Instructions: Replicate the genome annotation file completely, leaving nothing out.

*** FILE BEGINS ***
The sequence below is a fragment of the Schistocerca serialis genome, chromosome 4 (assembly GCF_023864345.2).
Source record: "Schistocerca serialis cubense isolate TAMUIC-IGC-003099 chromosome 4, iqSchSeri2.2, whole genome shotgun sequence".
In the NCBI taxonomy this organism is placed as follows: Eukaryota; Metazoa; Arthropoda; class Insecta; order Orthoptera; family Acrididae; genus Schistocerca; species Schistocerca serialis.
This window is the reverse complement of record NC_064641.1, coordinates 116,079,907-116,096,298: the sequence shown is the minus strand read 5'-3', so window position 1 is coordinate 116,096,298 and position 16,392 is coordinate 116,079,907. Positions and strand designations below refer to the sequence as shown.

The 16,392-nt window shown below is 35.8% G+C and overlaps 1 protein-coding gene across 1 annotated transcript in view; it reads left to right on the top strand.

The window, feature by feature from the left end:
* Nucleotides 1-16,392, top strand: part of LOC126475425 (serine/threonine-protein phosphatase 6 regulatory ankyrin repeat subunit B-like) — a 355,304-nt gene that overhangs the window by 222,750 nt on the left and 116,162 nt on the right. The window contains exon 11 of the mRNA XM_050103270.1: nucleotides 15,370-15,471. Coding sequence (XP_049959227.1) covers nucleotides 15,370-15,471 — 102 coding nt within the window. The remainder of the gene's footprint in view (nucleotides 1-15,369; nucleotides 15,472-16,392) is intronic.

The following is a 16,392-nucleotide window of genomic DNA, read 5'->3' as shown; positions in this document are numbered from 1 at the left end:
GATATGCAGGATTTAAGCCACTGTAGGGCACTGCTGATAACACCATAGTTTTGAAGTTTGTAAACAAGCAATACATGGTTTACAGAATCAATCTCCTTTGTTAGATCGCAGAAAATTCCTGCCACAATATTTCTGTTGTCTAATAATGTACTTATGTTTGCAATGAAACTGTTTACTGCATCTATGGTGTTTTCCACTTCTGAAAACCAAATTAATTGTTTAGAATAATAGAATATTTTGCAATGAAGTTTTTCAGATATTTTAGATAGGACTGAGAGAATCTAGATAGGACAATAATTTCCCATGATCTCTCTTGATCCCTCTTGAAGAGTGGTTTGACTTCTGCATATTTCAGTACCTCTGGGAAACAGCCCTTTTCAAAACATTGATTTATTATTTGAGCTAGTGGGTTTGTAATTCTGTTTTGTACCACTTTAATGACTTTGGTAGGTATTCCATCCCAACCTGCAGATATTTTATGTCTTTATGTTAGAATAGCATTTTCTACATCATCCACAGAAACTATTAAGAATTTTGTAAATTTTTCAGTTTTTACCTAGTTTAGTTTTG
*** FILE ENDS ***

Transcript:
The sequence below is a fragment of the Schistocerca serialis genome, chromosome 4 (assembly GCF_023864345.2).
Source record: "Schistocerca serialis cubense isolate TAMUIC-IGC-003099 chromosome 4, iqSchSeri2.2, whole genome shotgun sequence".
In the NCBI taxonomy this organism is placed as follows: Eukaryota; Metazoa; Arthropoda; class Insecta; order Orthoptera; family Acrididae; genus Schistocerca; species Schistocerca serialis.
This window is the reverse complement of record NC_064641.1, coordinates 116,079,907-116,096,298: the sequence shown is the minus strand read 5'-3', so window position 1 is coordinate 116,096,298 and position 16,392 is coordinate 116,079,907. Positions and strand designations below refer to the sequence as shown.

The 16,392-nt window shown below is 35.8% G+C and overlaps 1 protein-coding gene across 1 annotated transcript in view; it reads left to right on the top strand.

The window, feature by feature from the left end:
* Nucleotides 1-16,392, top strand: part of LOC126475425 (serine/threonine-protein phosphatase 6 regulatory ankyrin repeat subunit B-like) — a 355,304-nt gene that overhangs the window by 222,750 nt on the left and 116,162 nt on the right. The window contains exon 11 of the mRNA XM_050103270.1: nucleotides 15,370-15,471. Coding sequence (XP_049959227.1) covers nucleotides 15,370-15,471 — 102 coding nt within the window. The remainder of the gene's footprint in view (nucleotides 1-15,369; nucleotides 15,472-16,392) is intronic.

The following is a 16,392-nucleotide window of genomic DNA, read 5'->3' as shown; positions in this document are numbered from 1 at the left end:
GATATGCAGGATTTAAGCCACTGTAGGGCACTGCTGATAACACCATAGTTTTGAAGTTTGTAAACAAGCAATACATGGTTTACAGAATCAATCTCCTTTGTTAGATCGCAGAAAATTCCTGCCACAATATTTCTGTTGTCTAATAATGTACTTATGTTTGCAATGAAACTGTTTACTGCATCTATGGTGTTTTCCACTTCTGAAAACCAAATTAATTGTTTAGAATAATAGAATATTTTGCAATGAAGTTTTTCAGATATTTTAGATAGGACTGAGAGAATCTAGATAGGACAATAATTTCCCATGATCTCTCTTGATCCCTCTTGAAGAGTGGTTTGACTTCTGCATATTTCAGTACCTCTGGGAAACAGCCCTTTTCAAAACATTGATTTATTATTTGAGCTAGTGGGTTTGTAATTCTGTTTTGTACCACTTTAATGACTTTGGTAGGTATTCCATCCCAACCTGCAGATATTTTATGTCTTTATGTTAGAATAGCATTTTCTACATCATCCACAGAAACTATTAAGAATTTTGTAAATTTTTCAGTTTTTACCTAGTTTAGTTTTG